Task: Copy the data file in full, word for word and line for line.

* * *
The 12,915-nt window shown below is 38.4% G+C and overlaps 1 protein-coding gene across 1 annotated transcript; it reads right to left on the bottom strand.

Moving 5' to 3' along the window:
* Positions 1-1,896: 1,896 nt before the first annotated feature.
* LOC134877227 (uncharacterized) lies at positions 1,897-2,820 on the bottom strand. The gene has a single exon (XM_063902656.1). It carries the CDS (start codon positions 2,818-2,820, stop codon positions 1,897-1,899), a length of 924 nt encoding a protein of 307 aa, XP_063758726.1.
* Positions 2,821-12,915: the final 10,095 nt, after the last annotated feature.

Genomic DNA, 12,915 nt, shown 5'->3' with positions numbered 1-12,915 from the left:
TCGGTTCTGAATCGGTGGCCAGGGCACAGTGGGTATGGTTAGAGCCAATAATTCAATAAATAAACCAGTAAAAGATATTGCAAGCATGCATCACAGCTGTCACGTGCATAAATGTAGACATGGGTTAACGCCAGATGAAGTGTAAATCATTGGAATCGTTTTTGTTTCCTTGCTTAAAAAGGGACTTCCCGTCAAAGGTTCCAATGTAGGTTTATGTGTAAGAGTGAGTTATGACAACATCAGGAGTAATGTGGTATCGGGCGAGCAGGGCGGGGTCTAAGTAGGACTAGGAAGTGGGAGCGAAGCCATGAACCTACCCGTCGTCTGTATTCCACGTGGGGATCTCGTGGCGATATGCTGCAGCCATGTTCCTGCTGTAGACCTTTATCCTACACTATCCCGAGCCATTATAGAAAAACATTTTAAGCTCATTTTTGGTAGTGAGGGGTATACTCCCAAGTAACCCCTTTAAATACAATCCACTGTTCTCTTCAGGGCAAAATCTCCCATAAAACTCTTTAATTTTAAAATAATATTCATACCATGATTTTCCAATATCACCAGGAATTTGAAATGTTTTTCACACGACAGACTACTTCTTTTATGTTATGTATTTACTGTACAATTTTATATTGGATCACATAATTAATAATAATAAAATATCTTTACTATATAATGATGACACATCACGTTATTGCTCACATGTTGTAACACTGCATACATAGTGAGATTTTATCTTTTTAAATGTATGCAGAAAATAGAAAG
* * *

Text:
The 12,915-nt window shown below is 38.4% G+C and overlaps 1 protein-coding gene across 1 annotated transcript; it reads right to left on the bottom strand.

Moving 5' to 3' along the window:
* Positions 1-1,896: 1,896 nt before the first annotated feature.
* LOC134877227 (uncharacterized) lies at positions 1,897-2,820 on the bottom strand. The gene has a single exon (XM_063902656.1). It carries the CDS (start codon positions 2,818-2,820, stop codon positions 1,897-1,899), a length of 924 nt encoding a protein of 307 aa, XP_063758726.1.
* Positions 2,821-12,915: the final 10,095 nt, after the last annotated feature.

Genomic DNA, 12,915 nt, shown 5'->3' with positions numbered 1-12,915 from the left:
TCGGTTCTGAATCGGTGGCCAGGGCACAGTGGGTATGGTTAGAGCCAATAATTCAATAAATAAACCAGTAAAAGATATTGCAAGCATGCATCACAGCTGTCACGTGCATAAATGTAGACATGGGTTAACGCCAGATGAAGTGTAAATCATTGGAATCGTTTTTGTTTCCTTGCTTAAAAAGGGACTTCCCGTCAAAGGTTCCAATGTAGGTTTATGTGTAAGAGTGAGTTATGACAACATCAGGAGTAATGTGGTATCGGGCGAGCAGGGCGGGGTCTAAGTAGGACTAGGAAGTGGGAGCGAAGCCATGAACCTACCCGTCGTCTGTATTCCACGTGGGGATCTCGTGGCGATATGCTGCAGCCATGTTCCTGCTGTAGACCTTTATCCTACACTATCCCGAGCCATTATAGAAAAACATTTTAAGCTCATTTTTGGTAGTGAGGGGTATACTCCCAAGTAACCCCTTTAAATACAATCCACTGTTCTCTTCAGGGCAAAATCTCCCATAAAACTCTTTAATTTTAAAATAATATTCATACCATGATTTTCCAATATCACCAGGAATTTGAAATGTTTTTCACACGACAGACTACTTCTTTTATGTTATGTATTTACTGTACAATTTTATATTGGATCACATAATTAATAATAATAAAATATCTTTACTATATAATGATGACACATCACGTTATTGCTCACATGTTGTAACACTGCATACATAGTGAGATTTTATCTTTTTAAATGTATGCAGAAAATAGAAAG